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Daniel Castro-Sanchez v. N.Y.S. Department of Correctional Services

September 28, 2012


The opinion of the court was delivered by: Denise Cote, District Judge


On November 26, 2010, plaintiff Daniel Castro-Sanchez filed a complaint against New York State Department of Correctional Services, the New York State Office of Mental Health, and five Corrections Officers pursuant to 42 U.S.C. § 1983. In his complaint he alleged violations of his First, Fourth, Eighth and Fourteenth Amendment Rights, as well as violations of New York State law and the American with Disabilities Act ("ADA") arising out of a series of events occurring between January 30 and August 7, 2010. A number of the claims were dismissed on December 6, 2011 either for failure to exhaust administrative remedies or for failure to state a claim. Castro-Sanchez v. NYS Dep't of Corr., 10 Civ. 8314 (DLC), 2011 WL 6057837 (S.D.N.Y. Dec. 6, 2011). The surviving claims assert that the plaintiff was assaulted by two Corrections Officers on June 18, 2010, and that his Kosher meals were confiscated for about three weeks in the summer of 2010.

On December 6, 2011, the Court granted plaintiff's application for appointment of counsel. Counsel appeared on behalf of plaintiff on March 8, and filed a motion to amend the complaint on July 17, in which the plaintiff reasserted one of the dismissed claims. Through the motion to amend, the plaintiff seeks to replead claims related to a strip search conducted by Corrections Officer James Thorpe on January 30, 2010. For the following reasons, the motion to amend is denied.


In the amended complaint, plaintiff asserts that on January 30, 2010, while he was walking to the prison yard for recreation, he was ordered by Officer Thorpe to stay behind, empty his pockets and place his hands on the wall. Officer Thorpe then pulled down plaintiff's pants and groped his buttocks. During the incident, Officer Thorpe laughed, used the term "Puerto Rican motherfucker," and mocked the plaintiff. Plaintiff asserts that Officer Thorpe's conduct constituted cruel and unusual punishment under the Eighth Amendment and an equal protection violation under the Fourteenth Amendment. Officer Harold Hanaman is alleged to have witnessed this incident and is named as a defendant for failing to intervene.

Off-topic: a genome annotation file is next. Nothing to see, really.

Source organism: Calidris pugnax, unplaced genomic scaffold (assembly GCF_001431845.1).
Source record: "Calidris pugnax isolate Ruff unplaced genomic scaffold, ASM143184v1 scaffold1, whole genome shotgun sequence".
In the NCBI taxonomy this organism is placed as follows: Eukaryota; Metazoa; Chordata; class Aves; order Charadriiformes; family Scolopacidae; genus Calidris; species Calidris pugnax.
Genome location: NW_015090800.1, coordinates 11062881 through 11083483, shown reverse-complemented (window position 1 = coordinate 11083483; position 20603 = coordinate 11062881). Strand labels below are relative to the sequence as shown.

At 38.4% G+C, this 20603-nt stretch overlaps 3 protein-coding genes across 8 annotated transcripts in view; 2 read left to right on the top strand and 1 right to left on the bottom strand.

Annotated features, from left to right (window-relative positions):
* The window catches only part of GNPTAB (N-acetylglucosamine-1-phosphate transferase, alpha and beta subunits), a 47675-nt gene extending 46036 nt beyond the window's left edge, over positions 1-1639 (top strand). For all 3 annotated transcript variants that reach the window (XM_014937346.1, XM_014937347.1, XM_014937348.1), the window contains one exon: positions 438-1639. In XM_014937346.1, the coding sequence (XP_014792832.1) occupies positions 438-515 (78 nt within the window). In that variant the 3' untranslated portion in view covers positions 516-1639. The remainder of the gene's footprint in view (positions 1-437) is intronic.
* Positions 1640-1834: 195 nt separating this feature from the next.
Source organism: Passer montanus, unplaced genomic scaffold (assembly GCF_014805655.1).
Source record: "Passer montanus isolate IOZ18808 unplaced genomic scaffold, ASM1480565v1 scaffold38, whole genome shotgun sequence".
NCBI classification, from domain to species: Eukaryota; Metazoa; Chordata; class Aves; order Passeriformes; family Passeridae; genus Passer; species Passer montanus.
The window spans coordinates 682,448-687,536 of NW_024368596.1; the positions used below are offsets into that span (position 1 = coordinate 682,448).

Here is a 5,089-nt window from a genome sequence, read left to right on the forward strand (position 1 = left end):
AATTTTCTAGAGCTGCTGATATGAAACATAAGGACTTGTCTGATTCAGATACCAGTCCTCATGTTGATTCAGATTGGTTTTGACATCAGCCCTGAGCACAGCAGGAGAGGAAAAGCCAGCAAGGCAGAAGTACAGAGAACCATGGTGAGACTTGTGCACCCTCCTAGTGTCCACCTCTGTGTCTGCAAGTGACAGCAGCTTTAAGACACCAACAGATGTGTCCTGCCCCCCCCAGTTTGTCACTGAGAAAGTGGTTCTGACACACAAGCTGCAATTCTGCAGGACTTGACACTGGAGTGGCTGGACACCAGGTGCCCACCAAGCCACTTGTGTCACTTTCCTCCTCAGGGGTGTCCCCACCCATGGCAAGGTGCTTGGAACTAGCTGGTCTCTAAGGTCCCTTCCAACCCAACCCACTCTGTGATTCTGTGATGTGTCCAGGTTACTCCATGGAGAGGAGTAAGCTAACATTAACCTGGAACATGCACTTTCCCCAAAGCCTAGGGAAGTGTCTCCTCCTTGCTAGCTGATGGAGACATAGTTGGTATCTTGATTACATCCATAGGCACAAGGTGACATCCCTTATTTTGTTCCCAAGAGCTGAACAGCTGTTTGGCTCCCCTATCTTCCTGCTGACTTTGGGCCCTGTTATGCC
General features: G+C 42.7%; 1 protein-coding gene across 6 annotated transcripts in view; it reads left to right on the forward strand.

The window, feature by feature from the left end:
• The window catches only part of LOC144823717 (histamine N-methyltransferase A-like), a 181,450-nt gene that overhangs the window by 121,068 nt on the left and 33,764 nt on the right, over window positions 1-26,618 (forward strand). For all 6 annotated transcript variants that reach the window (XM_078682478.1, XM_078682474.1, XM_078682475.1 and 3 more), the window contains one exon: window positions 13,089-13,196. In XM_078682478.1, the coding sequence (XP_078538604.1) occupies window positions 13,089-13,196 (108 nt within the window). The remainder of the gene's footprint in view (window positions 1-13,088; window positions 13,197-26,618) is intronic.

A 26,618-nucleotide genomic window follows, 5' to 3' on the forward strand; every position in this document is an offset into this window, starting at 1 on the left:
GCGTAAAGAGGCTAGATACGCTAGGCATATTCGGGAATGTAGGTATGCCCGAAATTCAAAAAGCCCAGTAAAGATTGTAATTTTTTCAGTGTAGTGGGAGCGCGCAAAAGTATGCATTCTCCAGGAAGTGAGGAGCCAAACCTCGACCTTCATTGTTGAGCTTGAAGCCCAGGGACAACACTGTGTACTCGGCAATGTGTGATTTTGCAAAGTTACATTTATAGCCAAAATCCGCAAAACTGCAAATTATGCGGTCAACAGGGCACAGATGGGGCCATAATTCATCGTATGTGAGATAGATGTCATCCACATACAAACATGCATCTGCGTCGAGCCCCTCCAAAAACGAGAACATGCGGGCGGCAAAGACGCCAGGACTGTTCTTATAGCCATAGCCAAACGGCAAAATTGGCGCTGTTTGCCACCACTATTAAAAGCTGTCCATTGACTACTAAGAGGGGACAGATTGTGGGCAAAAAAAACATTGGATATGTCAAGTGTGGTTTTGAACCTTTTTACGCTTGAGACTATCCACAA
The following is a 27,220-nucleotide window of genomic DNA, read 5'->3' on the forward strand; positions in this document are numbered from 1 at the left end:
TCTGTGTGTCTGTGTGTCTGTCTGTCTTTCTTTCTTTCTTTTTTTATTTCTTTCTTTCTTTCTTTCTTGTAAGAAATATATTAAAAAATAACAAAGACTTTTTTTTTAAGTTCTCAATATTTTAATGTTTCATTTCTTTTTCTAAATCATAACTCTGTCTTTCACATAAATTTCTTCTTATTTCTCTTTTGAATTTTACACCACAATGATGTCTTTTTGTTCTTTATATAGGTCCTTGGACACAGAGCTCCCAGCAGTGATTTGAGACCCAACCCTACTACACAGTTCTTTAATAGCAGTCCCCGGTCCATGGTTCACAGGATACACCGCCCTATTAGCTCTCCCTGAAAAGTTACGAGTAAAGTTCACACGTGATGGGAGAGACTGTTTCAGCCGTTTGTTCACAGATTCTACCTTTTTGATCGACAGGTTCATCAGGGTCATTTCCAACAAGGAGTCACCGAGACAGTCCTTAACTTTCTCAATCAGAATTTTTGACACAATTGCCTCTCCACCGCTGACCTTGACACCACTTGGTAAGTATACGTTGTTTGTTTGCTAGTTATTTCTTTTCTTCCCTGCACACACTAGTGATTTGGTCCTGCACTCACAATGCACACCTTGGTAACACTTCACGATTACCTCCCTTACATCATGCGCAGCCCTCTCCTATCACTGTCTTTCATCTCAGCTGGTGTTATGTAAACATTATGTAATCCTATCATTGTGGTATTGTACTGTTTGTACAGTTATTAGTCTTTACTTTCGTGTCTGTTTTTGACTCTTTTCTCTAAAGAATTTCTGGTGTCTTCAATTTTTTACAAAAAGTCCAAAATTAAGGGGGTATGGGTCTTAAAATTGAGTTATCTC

Under Federal Rule of Civil Procedure 15(a), "[a] court should freely give leave to amend when justice so requires." Holmes v. Grubman, 568 F.3d 329, 334 (2d Cir. 2009) (citation omitted). While this rule is founded on a "policy in favor of granting leave to amend," Jaser v. N.Y. Prop. Ins. Underwriting Ass'n, 815 F.2d 240, 243 (2d Cir. 1987), a motion to amend may be denied for "futility, bad faith, undue delay, or undue prejudice to the opposing party." Holmes, 568 F.3d at 334 (citation omitted). An amendment is futile when the proposed claims could not withstand a motion to dismiss pursuant to Federal Rule of Civil Procedure 12(b)(6). Lucente v. Int'l Bus. Mach. Corp., 310 F.3d 243, 258 (2d Cir. 2002).*fn1 The pleading standards under Rules 8 and 12 set forth in the prior Opinion in this action are incorporated herein. Castro-Sanchez, 2011 WL 6057837, at *8. An amendment is unduly prejudicial where it would "(i) require the opponent to expend significant additional resources to conduct discovery and prepare for trial; (ii) significantly delay the resolution of the dispute; or (iii) prevent the plaintiff from bringing a timely action in another jurisdiction." Block v. First Blood Assocs., 988 F.2d 344, 350 (2d Cir. 1993).

1. Eighth Amendment

Plaintiff alleges that Officer Thorpe violated his Eighth

Amendment rights when Officer Thorpe groped his buttocks. Under the Eighth Amendment of the United States Constitution, prison inmates are protected from prison conditions and practices that constitute cruel and unusual punishment. The Eighth Amendment analysis consists of two components.